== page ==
Here we focus on gastrointestinal and lymphoid tissues, which are known to have different radiation sensitivities despite comparable levels of p537. Using immunostaining of p53 after radiation, we find different patterns of p53 dynamics across the tested tissues. As was previously reported, both tissue types show induction of p53 protein immediately following radiation21; however, in the small and large intestines p53 levels drop after peaking at 2–3 h whereas in the spleen and thymus p53 levels and activity are sustained. We test the effect of an MDM2 inhibitor (Mdm2i) on p53 dynamics and show that a combination of radiation and MDM2i sustains p53 dynamics in the gastrointestinal system. Lastly, we extend these findings to a tumor model; we show that the MDM2 inhibitor in combination with radiation extends p53 signaling and improves tumor control. This study proposes a mechanism for the control of radiation sensitivity in tissues and highlights the importance of examining the dynamics of key factors in vivo to better understand tissue-specific behaviors.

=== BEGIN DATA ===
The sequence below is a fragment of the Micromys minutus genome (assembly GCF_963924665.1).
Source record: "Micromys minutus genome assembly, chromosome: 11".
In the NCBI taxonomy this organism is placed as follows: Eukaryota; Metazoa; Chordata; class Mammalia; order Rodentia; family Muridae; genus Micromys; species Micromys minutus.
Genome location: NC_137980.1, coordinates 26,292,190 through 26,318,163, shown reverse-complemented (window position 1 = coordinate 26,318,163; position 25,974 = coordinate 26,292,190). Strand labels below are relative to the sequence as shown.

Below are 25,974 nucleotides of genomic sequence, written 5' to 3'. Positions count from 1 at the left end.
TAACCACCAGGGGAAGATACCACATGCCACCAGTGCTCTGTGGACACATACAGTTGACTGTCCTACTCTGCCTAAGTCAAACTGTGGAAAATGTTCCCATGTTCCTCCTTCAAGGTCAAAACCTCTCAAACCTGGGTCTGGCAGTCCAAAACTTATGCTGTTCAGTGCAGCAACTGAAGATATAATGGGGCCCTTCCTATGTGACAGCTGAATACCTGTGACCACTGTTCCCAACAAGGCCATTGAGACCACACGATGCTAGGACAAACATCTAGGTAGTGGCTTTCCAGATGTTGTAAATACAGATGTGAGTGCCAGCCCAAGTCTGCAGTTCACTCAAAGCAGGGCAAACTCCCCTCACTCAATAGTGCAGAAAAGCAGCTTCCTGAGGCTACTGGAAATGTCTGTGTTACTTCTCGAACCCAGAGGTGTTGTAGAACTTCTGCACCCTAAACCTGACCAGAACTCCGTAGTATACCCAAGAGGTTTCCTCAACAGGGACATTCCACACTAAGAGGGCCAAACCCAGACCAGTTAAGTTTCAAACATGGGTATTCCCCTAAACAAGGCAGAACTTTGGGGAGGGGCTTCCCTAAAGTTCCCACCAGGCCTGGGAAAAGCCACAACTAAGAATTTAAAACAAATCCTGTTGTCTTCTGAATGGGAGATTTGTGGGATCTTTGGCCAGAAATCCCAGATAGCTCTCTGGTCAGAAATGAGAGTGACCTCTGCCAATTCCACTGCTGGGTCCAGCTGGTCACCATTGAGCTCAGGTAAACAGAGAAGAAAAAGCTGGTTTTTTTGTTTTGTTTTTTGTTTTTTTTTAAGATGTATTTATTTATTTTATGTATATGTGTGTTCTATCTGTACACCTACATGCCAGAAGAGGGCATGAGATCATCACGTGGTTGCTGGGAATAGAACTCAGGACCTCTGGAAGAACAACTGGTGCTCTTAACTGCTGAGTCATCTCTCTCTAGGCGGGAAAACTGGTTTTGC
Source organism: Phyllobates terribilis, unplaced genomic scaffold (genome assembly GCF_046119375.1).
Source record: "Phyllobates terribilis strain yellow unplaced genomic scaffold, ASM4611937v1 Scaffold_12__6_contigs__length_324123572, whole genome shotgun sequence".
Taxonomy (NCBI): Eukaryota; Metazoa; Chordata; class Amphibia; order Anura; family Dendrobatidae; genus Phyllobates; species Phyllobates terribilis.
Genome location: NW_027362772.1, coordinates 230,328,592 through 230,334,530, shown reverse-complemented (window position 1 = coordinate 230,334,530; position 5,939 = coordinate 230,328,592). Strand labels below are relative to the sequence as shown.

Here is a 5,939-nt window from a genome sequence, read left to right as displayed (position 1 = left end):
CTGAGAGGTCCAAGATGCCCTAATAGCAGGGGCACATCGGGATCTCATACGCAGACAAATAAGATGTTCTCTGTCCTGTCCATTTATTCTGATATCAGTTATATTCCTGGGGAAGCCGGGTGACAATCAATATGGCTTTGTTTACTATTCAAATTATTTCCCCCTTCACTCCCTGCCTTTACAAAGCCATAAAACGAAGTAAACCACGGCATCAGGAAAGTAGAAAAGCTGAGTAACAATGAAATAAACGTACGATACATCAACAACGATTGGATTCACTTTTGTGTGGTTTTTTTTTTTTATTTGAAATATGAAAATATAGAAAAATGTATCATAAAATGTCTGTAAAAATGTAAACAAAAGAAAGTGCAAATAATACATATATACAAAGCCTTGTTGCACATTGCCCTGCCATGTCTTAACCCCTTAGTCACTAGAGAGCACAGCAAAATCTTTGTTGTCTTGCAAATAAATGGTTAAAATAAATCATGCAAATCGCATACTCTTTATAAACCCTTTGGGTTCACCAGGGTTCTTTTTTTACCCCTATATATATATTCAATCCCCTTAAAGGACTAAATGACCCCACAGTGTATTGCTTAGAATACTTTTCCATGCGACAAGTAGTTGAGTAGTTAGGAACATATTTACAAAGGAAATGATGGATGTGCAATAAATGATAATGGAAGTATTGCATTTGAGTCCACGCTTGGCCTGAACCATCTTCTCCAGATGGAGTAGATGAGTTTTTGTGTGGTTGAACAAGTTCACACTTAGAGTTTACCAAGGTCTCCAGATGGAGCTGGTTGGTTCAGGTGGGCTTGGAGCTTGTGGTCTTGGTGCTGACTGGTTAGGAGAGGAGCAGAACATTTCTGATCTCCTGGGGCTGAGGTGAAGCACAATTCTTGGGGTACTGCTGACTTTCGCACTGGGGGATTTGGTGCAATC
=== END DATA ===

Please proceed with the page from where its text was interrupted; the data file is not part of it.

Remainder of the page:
To study the p53 response in vivo, we examined p53 levels in various murine tissues before and after ionizing radiation (IR) using immunofluorescence staining. We focused on two highly radio-responsive lymphoid organs (spleen and thymus) and two less sensitive tissues (small and large intestines), which have been shown to express comparable levels of p537. We observed minimal p53 staining in the tissues of untreated mice and substantial staining across the four tested tissues after irradiation (Fig. 1a). Note that, as was shown in earlier work8,10,21, p53 staining after radiation was not ubiquitous within tissues. This pattern was particularly clear in the small (jejunum) and large intestine (colon), which showed strong p53 staining of crypt cells, but not the enterocytes (Fig. 1a). The position of these p53-positive cells in the crypt suggests their stem cell nature, consistent with their positive staining for the stem cell marker OLMF4 (Supplementary Fig. 1). Staining for γ-H2AX, a marker of DNA double-strand breaks, showed induction of DNA damage in all tissues (Fig. 1b). Interestingly, there were subtle inter tissue differences in γ-H2AX; in the small intestine, γ-H2AX was lowest in p53-positive cells at the crypt, and highest in p53-negative cells of the villi (Fig. 1c, d). To investigate whether proliferative state contributes to the anti-correlation in γ-H2AX and p53 levels in the small intestine, we co-stained for p53 and Ki67, a marker for cycling cells. This analysis revealed a substantial overlap between p53-positive and Ki67-positive cells in crypts (Fig. 1e–g), suggesting that p53 is preferentially induced in cycling cells. It has been previously suggested that the replicative and stem nature of the cell impact the kinetics of DNA repair and the choice of repair mechanism (for example, an emphasis on non-homologous end joining in stem cells), which can explain the relatively lower levels of γ-H2AX in cycling crypt cells22,23.